Tuesday, March 2, 2021

30 years after Indira, Congress pale shadow of former self

By Prashant Sood
New Delhi, Oct 30 (IANS)
Thirty years after it lost its charismatic leader Indira Gandhi to the bullets of assassins, the Congress appears a much weakened political force, appearing rudderless and leaderless, with defeats in election after election and reduced to almost a rump party with a highly shrunk presence in the national parliament and in power only in four states.

Analysts say the Grand Old Party needs to learn from Indira Gandhi’s tactics, skills and style of leadership to meet the difficult political challenges ahead.

The Congress won a three-fourths majority in the Lok Sabha in 1984, the year Indira Gandhi was assassinated by two of her guards at her prime ministerial residence. The party has never won a majority on its own in the Lok Sabha since then, has witnessed the emergence of the BJP-led NDA as a national alternative and has had to accept the constraints of coalition politics.

Being led by Indira Gandhi’s daughter-in-law Sonia Gandhi since 1998, the Congress was able to dislodge the National Democratic Alliance (NDA) from power in 2004 and also win another mandate in 2009 to form a coalition government. However, the party registered its worst performance in the Lok Sabha polls this year, winning only 44 seats.

Political analysts say the present Congress leadership needs to learn from Indira Gandhi who was a decisive leader, never averse to taking risks.

Opines Mridula Mukherjee, professor, Centre for historical studies at Jawaharlal Nehru University (JNU): “Indira Gandhi was a strong, decisive leader and a hard-headed politician.

“Leadership means you have to be prepared to take risks. Unless you do things in a bold way, you cannot win (elections). The Congress certainly needs that,” Mukherjee told IANS.

She said political leadership was not about doing everyday routine things but about dramatic and symbolic gestures.

“You need bold ideas. She (Indira Gandhi) rose from the ashes. She came back by picking up people’s issues,” Mukherjee said.

She said Indira Gandhi’s revival after the 1977 election debacle started with her visit to Belchi in Bihar where Dalits had been massacred.

Referring to the recent communal clashes in Trilokpuri in East Delhi, Mukherjee said the top Congress leaders had not even visited the place.

“Trilokpuri is happening under your nose… Start becoming visible,” she said.

Mukherjee added that Indira Gandhi gave a leftward turn to Indian politics and was not inherently authoritarian as she herself revoked the Emergency imposed in June 1975.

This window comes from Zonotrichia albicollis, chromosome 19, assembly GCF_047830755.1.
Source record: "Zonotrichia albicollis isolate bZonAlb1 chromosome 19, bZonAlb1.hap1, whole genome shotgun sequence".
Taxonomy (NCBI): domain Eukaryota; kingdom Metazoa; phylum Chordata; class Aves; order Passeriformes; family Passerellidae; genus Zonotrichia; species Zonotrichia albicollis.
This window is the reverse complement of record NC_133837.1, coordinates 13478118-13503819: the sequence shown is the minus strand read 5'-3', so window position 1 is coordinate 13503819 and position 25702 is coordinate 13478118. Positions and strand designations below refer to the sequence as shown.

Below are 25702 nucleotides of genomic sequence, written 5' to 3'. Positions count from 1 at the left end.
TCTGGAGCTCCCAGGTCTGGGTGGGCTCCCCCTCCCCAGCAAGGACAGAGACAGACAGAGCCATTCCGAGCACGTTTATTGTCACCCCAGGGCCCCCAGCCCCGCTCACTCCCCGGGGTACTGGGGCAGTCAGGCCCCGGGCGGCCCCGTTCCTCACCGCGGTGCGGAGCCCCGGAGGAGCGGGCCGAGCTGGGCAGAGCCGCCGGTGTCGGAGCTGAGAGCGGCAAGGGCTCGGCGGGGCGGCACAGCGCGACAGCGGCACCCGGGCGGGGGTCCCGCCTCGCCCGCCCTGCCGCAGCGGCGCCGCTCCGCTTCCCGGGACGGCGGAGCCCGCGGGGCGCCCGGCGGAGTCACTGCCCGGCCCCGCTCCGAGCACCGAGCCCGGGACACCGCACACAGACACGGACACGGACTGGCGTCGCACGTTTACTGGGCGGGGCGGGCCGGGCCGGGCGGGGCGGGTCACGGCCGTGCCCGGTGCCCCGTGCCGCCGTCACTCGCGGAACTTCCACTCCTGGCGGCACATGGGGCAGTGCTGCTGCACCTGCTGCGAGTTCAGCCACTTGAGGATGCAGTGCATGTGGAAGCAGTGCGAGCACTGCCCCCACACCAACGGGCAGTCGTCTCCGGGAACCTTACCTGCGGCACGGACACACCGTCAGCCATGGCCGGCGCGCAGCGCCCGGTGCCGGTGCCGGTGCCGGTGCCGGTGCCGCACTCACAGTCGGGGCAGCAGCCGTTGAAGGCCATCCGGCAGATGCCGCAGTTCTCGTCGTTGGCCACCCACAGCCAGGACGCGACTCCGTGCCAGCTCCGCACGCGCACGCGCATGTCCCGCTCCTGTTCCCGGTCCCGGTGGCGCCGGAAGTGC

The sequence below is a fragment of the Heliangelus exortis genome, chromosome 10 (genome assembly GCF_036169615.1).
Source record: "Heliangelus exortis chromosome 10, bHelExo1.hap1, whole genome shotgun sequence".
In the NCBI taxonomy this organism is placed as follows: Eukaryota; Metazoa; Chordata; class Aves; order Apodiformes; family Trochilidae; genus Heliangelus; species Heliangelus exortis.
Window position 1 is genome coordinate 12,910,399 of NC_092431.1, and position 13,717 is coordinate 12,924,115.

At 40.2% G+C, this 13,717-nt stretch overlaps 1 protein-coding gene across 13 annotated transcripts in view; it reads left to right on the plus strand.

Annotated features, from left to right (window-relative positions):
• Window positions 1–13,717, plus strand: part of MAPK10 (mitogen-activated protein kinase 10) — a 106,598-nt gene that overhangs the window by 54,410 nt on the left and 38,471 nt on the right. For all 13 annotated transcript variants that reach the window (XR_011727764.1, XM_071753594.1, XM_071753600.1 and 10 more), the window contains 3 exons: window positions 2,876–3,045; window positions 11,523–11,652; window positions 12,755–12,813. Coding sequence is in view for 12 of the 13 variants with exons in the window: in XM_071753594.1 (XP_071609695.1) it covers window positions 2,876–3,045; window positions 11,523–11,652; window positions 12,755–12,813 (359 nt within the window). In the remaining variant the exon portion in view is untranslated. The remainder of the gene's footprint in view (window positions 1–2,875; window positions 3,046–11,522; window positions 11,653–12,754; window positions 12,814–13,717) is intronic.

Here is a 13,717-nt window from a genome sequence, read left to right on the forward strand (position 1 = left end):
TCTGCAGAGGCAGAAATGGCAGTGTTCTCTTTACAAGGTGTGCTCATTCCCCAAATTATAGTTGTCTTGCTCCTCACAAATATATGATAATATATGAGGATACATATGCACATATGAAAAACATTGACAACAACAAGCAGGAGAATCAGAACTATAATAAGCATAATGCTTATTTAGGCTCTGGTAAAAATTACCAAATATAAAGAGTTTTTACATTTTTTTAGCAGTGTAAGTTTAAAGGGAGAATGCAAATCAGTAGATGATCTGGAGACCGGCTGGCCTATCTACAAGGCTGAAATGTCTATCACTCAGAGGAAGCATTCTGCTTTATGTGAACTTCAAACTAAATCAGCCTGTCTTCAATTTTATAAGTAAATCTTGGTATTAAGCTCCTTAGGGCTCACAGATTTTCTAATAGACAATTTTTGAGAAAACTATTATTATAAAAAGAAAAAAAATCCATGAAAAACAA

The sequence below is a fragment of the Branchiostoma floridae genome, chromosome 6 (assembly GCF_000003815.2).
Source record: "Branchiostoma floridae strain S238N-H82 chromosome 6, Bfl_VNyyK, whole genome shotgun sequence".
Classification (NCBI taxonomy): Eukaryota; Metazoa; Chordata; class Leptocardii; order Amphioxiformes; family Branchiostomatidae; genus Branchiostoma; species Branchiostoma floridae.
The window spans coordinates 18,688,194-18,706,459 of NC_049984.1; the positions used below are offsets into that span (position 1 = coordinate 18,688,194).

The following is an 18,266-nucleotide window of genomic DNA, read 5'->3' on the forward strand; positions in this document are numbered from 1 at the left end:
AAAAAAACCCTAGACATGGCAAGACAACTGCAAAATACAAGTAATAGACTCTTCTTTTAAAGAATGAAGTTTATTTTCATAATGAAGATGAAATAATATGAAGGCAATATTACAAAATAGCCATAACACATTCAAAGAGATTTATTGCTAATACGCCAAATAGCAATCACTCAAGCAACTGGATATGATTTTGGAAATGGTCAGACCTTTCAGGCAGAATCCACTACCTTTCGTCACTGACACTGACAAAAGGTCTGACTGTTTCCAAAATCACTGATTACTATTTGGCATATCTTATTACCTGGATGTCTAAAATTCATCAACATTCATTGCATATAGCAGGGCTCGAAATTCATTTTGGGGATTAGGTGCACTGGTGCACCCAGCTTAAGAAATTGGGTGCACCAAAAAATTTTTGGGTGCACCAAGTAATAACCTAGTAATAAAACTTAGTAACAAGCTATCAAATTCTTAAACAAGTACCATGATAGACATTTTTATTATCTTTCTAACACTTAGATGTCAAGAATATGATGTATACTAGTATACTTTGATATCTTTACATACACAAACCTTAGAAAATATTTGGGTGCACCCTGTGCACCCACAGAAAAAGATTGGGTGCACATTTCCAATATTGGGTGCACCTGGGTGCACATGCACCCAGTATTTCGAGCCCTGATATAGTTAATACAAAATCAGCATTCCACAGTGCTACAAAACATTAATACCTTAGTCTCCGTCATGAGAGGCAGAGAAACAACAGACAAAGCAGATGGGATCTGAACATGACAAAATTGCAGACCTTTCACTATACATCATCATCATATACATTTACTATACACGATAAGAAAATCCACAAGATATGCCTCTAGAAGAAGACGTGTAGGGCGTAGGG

The JNU professor hoped that Sonia Gandhi and her son and party vice-president Rahul Gandhi will take some dramatic but meaningful steps to revive the party.

Indira Gandhi, who became prime minister at the age of 48 after the death of Lal Bahadur Shastri in 1966, faced many challenges in her political career from both within the party and outside. She is credited with the abolition of the princely privy purses, nationalisation of banks and providing a strong leadership during the 1971 war with Pakistan that led to the creation of Bangladesh.

However, her decision to impose internal emergency in 1975 following a court verdict unseating her drew widespread criticism.

Adds political commentator and senior journalist S. Nihal Singh that the peak of Indira Gandhi’s achievement was the 1971 war and she was compared to Goddess Durga even by some of her opponents.

“The other aspect is imposition of Emergency. It is a mixed legacy,” Nihal Singh said.

He said Indira Gandhi was a decisive leader and there was nostalgia for her following the dismal performance of the UPA-II government under Sonia and Rahul Gandhi.

“Judging by the performance of the UPA-II government, there is a measure of nostalgia for her not only in the Congress but among the general people also,” Singh said.

Concurs Aswini K. Ray, a former professor of political science at JNU: Indira Gandhi revived the Congress from its internal problems and the present Congress leadership should learn from the way she connected with people, he said.

“She is a role model of populist politics. She was able to effectively communicate her message,” he said.

According to political commentator and senior journalist Kuldip Nayar, Indira Gandhi’s term would have gone down well if she had not imposed the Emergency.

Nayar said that Indira Gandhi was a determined leader who revived and restructured the Congress.

“One thing they (present Congress leadership) can learn is that she never gave in, doggedly pursued (her goals),” Nayar said.

Born on Nov 19, 1917, at Allahabad, Indira Gandhi was the daughter of India’s first prime minister Jawaharlal Nehru. She was prime minister (1966-77) and (1980-84). She was shot dead by two of her own Sikh security men Oct 31, 1984.

(Prashant Sood can be reached at prashant.s@ians.in)

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